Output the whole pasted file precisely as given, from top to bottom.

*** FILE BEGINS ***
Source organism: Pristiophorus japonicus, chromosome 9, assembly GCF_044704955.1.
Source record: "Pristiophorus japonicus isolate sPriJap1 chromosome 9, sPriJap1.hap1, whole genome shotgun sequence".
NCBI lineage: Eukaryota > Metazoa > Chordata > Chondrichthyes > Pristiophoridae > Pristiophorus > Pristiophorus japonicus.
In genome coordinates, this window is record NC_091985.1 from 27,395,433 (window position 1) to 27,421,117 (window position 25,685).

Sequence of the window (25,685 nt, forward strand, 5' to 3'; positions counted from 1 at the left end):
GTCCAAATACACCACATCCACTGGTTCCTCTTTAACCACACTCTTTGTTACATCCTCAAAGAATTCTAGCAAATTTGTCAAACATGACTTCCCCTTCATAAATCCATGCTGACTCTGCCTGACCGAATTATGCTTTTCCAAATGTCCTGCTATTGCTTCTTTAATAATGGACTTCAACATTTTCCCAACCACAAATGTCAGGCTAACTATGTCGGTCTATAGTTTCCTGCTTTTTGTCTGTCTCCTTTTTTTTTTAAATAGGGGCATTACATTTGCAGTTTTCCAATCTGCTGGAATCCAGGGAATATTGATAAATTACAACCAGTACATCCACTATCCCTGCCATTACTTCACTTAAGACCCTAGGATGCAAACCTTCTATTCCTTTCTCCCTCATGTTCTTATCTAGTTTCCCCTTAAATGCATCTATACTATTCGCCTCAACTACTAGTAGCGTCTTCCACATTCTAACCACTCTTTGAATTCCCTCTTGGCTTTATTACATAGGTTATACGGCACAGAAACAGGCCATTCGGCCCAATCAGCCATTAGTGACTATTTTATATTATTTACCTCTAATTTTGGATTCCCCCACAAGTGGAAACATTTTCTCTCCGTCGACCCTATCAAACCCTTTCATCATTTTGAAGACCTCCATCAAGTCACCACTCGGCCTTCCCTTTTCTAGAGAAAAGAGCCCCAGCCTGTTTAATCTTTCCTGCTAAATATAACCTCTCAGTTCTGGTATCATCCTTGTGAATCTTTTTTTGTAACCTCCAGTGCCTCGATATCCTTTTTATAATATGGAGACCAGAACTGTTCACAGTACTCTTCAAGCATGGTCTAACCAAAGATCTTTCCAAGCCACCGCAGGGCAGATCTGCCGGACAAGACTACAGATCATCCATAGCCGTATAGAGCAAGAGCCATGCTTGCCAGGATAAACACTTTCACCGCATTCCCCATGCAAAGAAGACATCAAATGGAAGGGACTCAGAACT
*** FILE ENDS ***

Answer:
Source organism: Pristiophorus japonicus, chromosome 9, assembly GCF_044704955.1.
Source record: "Pristiophorus japonicus isolate sPriJap1 chromosome 9, sPriJap1.hap1, whole genome shotgun sequence".
NCBI lineage: Eukaryota > Metazoa > Chordata > Chondrichthyes > Pristiophoridae > Pristiophorus > Pristiophorus japonicus.
In genome coordinates, this window is record NC_091985.1 from 27,395,433 (window position 1) to 27,421,117 (window position 25,685).

Sequence of the window (25,685 nt, forward strand, 5' to 3'; positions counted from 1 at the left end):
GTCCAAATACACCACATCCACTGGTTCCTCTTTAACCACACTCTTTGTTACATCCTCAAAGAATTCTAGCAAATTTGTCAAACATGACTTCCCCTTCATAAATCCATGCTGACTCTGCCTGACCGAATTATGCTTTTCCAAATGTCCTGCTATTGCTTCTTTAATAATGGACTTCAACATTTTCCCAACCACAAATGTCAGGCTAACTATGTCGGTCTATAGTTTCCTGCTTTTTGTCTGTCTCCTTTTTTTTTTAAATAGGGGCATTACATTTGCAGTTTTCCAATCTGCTGGAATCCAGGGAATATTGATAAATTACAACCAGTACATCCACTATCCCTGCCATTACTTCACTTAAGACCCTAGGATGCAAACCTTCTATTCCTTTCTCCCTCATGTTCTTATCTAGTTTCCCCTTAAATGCATCTATACTATTCGCCTCAACTACTAGTAGCGTCTTCCACATTCTAACCACTCTTTGAATTCCCTCTTGGCTTTATTACATAGGTTATACGGCACAGAAACAGGCCATTCGGCCCAATCAGCCATTAGTGACTATTTTATATTATTTACCTCTAATTTTGGATTCCCCCACAAGTGGAAACATTTTCTCTCCGTCGACCCTATCAAACCCTTTCATCATTTTGAAGACCTCCATCAAGTCACCACTCGGCCTTCCCTTTTCTAGAGAAAAGAGCCCCAGCCTGTTTAATCTTTCCTGCTAAATATAACCTCTCAGTTCTGGTATCATCCTTGTGAATCTTTTTTTGTAACCTCCAGTGCCTCGATATCCTTTTTATAATATGGAGACCAGAACTGTTCACAGTACTCTTCAAGCATGGTCTAACCAAAGATCTTTCCAAGCCACCGCAGGGCAGATCTGCCGGACAAGACTACAGATCATCCATAGCCGTATAGAGCAAGAGCCATGCTTGCCAGGATAAACACTTTCACCGCATTCCCCATGCAAAGAAGACATCAAATGGAAGGGACTCAGAACT